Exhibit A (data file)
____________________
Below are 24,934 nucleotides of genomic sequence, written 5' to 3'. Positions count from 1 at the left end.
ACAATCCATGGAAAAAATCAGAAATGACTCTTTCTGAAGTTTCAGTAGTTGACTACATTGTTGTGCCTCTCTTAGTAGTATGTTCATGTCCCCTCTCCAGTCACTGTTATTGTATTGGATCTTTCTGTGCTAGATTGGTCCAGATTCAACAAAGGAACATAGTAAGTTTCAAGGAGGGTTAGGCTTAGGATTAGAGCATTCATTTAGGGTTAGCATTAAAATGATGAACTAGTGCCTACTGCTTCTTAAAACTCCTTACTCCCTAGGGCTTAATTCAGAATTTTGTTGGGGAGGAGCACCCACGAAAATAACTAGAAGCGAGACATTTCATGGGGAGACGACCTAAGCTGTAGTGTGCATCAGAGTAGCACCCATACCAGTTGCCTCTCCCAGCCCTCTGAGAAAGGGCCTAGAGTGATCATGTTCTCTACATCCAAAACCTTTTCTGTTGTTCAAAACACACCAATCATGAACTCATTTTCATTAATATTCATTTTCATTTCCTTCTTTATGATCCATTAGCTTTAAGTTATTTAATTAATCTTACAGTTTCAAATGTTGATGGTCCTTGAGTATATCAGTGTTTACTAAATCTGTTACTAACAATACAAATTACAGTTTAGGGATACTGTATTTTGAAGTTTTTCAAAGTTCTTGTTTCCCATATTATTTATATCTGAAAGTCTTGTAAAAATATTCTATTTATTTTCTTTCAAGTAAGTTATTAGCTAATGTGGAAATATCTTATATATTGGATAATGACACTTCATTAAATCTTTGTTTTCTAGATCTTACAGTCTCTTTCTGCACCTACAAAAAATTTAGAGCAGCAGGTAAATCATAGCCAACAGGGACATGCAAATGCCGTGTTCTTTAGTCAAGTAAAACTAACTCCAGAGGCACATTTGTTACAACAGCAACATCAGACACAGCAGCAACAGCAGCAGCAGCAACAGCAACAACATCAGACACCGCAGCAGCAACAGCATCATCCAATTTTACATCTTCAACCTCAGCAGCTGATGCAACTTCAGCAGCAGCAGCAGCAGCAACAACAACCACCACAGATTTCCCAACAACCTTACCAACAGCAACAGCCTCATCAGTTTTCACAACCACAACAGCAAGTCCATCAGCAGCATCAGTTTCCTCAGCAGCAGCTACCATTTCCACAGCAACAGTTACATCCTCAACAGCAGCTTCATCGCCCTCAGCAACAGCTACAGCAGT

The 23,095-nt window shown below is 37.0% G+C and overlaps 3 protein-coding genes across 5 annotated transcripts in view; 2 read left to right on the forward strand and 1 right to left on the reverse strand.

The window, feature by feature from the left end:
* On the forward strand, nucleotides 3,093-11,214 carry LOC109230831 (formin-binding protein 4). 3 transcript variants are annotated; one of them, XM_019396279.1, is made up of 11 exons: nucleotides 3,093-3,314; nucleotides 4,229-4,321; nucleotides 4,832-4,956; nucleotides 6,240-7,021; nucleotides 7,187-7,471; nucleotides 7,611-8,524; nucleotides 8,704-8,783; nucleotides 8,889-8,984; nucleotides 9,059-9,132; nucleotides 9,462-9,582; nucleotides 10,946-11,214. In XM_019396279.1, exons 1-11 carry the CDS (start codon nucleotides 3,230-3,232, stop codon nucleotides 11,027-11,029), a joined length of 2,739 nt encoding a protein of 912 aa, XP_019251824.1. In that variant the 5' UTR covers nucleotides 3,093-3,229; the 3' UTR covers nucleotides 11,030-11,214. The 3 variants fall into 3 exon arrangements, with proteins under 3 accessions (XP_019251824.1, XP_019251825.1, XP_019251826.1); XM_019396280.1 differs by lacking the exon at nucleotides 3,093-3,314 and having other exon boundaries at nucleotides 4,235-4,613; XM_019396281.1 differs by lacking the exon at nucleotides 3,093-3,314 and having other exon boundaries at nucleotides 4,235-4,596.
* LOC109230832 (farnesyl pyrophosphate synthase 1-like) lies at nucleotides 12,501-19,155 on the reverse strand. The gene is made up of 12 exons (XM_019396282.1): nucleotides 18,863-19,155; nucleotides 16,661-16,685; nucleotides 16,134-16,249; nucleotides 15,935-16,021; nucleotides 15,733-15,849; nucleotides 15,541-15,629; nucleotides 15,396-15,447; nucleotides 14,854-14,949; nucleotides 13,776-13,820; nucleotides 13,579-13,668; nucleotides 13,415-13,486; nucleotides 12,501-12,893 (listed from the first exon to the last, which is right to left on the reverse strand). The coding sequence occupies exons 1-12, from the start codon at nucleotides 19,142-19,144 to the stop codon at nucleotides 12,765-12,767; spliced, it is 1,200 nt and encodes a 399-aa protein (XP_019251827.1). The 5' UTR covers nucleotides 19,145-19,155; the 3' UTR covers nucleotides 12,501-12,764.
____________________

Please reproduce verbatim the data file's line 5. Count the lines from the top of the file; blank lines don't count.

* On the forward strand, nucleotides 3,093-11,214 carry LOC109230831 (formin-binding protein 4). 3 transcript variants are annotated; one of them, XM_019396279.1, is made up of 11 exons: nucleotides 3,093-3,314; nucleotides 4,229-4,321; nucleotides 4,832-4,956; nucleotides 6,240-7,021; nucleotides 7,187-7,471; nucleotides 7,611-8,524; nucleotides 8,704-8,783; nucleotides 8,889-8,984; nucleotides 9,059-9,132; nucleotides 9,462-9,582; nucleotides 10,946-11,214. In XM_019396279.1, exons 1-11 carry the CDS (start codon nucleotides 3,230-3,232, stop codon nucleotides 11,027-11,029), a joined length of 2,739 nt encoding a protein of 912 aa, XP_019251824.1. In that variant the 5' UTR covers nucleotides 3,093-3,229; the 3' UTR covers nucleotides 11,030-11,214. The 3 variants fall into 3 exon arrangements, with proteins under 3 accessions (XP_019251824.1, XP_019251825.1, XP_019251826.1); XM_019396280.1 differs by lacking the exon at nucleotides 3,093-3,314 and having other exon boundaries at nucleotides 4,235-4,613; XM_019396281.1 differs by lacking the exon at nucleotides 3,093-3,314 and having other exon boundaries at nucleotides 4,235-4,596.